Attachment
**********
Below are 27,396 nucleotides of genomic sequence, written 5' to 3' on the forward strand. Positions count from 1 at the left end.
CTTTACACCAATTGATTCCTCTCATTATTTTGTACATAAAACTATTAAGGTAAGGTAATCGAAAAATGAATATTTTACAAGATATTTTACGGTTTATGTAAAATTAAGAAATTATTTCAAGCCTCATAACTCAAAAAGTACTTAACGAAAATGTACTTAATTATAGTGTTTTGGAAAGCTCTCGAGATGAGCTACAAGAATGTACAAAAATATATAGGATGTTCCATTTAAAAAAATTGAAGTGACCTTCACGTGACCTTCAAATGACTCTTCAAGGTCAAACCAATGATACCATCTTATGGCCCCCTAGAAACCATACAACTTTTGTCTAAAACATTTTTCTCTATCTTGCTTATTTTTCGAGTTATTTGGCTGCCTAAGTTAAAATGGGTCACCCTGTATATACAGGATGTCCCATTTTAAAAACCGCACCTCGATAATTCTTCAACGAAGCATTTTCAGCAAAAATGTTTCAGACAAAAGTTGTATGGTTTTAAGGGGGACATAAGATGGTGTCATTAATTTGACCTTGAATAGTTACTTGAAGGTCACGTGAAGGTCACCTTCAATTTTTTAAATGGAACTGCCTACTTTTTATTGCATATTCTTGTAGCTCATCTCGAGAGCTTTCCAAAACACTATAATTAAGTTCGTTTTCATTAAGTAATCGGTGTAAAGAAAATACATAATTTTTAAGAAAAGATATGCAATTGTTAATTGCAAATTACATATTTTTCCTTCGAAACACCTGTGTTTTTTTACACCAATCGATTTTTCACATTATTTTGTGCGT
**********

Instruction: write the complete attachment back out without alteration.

Below are 27,396 nucleotides of genomic sequence, written 5' to 3' on the forward strand. Positions count from 1 at the left end.
CTTTACACCAATTGATTCCTCTCATTATTTTGTACATAAAACTATTAAGGTAAGGTAATCGAAAAATGAATATTTTACAAGATATTTTACGGTTTATGTAAAATTAAGAAATTATTTCAAGCCTCATAACTCAAAAAGTACTTAACGAAAATGTACTTAATTATAGTGTTTTGGAAAGCTCTCGAGATGAGCTACAAGAATGTACAAAAATATATAGGATGTTCCATTTAAAAAAATTGAAGTGACCTTCACGTGACCTTCAAATGACTCTTCAAGGTCAAACCAATGATACCATCTTATGGCCCCCTAGAAACCATACAACTTTTGTCTAAAACATTTTTCTCTATCTTGCTTATTTTTCGAGTTATTTGGCTGCCTAAGTTAAAATGGGTCACCCTGTATATACAGGATGTCCCATTTTAAAAACCGCACCTCGATAATTCTTCAACGAAGCATTTTCAGCAAAAATGTTTCAGACAAAAGTTGTATGGTTTTAAGGGGGACATAAGATGGTGTCATTAATTTGACCTTGAATAGTTACTTGAAGGTCACGTGAAGGTCACCTTCAATTTTTTAAATGGAACTGCCTACTTTTTATTGCATATTCTTGTAGCTCATCTCGAGAGCTTTCCAAAACACTATAATTAAGTTCGTTTTCATTAAGTAATCGGTGTAAAGAAAATACATAATTTTTAAGAAAAGATATGCAATTGTTAATTGCAAATTACATATTTTTCCTTCGAAACACCTGTGTTTTTTTACACCAATCGATTTTTCACATTATTTTGTGCGT